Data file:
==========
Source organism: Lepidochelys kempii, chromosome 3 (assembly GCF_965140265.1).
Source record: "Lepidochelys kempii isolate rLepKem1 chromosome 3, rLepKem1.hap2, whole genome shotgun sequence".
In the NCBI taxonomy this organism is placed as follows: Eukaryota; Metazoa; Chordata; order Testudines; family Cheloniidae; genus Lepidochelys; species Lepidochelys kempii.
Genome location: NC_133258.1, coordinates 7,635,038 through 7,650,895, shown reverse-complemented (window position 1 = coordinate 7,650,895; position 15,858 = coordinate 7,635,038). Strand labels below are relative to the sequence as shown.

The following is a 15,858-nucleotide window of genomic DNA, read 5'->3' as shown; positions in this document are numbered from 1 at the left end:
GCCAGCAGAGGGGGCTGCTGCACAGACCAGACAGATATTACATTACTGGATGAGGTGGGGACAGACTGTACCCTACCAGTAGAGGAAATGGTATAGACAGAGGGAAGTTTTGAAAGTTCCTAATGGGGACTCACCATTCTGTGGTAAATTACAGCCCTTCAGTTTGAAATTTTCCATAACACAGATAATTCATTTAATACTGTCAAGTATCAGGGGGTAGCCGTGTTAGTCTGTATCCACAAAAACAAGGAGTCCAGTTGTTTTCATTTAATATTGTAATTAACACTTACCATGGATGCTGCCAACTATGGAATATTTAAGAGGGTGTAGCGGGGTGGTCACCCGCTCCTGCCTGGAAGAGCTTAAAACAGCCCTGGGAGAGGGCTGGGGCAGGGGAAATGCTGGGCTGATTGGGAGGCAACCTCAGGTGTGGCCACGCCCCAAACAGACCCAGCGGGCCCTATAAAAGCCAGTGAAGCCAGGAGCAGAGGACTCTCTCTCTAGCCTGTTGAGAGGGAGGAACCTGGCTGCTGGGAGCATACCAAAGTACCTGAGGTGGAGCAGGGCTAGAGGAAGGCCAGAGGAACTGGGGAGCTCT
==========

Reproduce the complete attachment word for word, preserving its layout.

Source organism: Lepidochelys kempii, chromosome 3 (assembly GCF_965140265.1).
Source record: "Lepidochelys kempii isolate rLepKem1 chromosome 3, rLepKem1.hap2, whole genome shotgun sequence".
In the NCBI taxonomy this organism is placed as follows: Eukaryota; Metazoa; Chordata; order Testudines; family Cheloniidae; genus Lepidochelys; species Lepidochelys kempii.
Genome location: NC_133258.1, coordinates 7,635,038 through 7,650,895, shown reverse-complemented (window position 1 = coordinate 7,650,895; position 15,858 = coordinate 7,635,038). Strand labels below are relative to the sequence as shown.

The following is a 15,858-nucleotide window of genomic DNA, read 5'->3' as shown; positions in this document are numbered from 1 at the left end:
GCCAGCAGAGGGGGCTGCTGCACAGACCAGACAGATATTACATTACTGGATGAGGTGGGGACAGACTGTACCCTACCAGTAGAGGAAATGGTATAGACAGAGGGAAGTTTTGAAAGTTCCTAATGGGGACTCACCATTCTGTGGTAAATTACAGCCCTTCAGTTTGAAATTTTCCATAACACAGATAATTCATTTAATACTGTCAAGTATCAGGGGGTAGCCGTGTTAGTCTGTATCCACAAAAACAAGGAGTCCAGTTGTTTTCATTTAATATTGTAATTAACACTTACCATGGATGCTGCCAACTATGGAATATTTAAGAGGGTGTAGCGGGGTGGTCACCCGCTCCTGCCTGGAAGAGCTTAAAACAGCCCTGGGAGAGGGCTGGGGCAGGGGAAATGCTGGGCTGATTGGGAGGCAACCTCAGGTGTGGCCACGCCCCAAACAGACCCAGCGGGCCCTATAAAAGCCAGTGAAGCCAGGAGCAGAGGACTCTCTCTCTAGCCTGTTGAGAGGGAGGAACCTGGCTGCTGGGAGCATACCAAAGTACCTGAGGTGGAGCAGGGCTAGAGGAAGGCCAGAGGAACTGGGGAGCTCT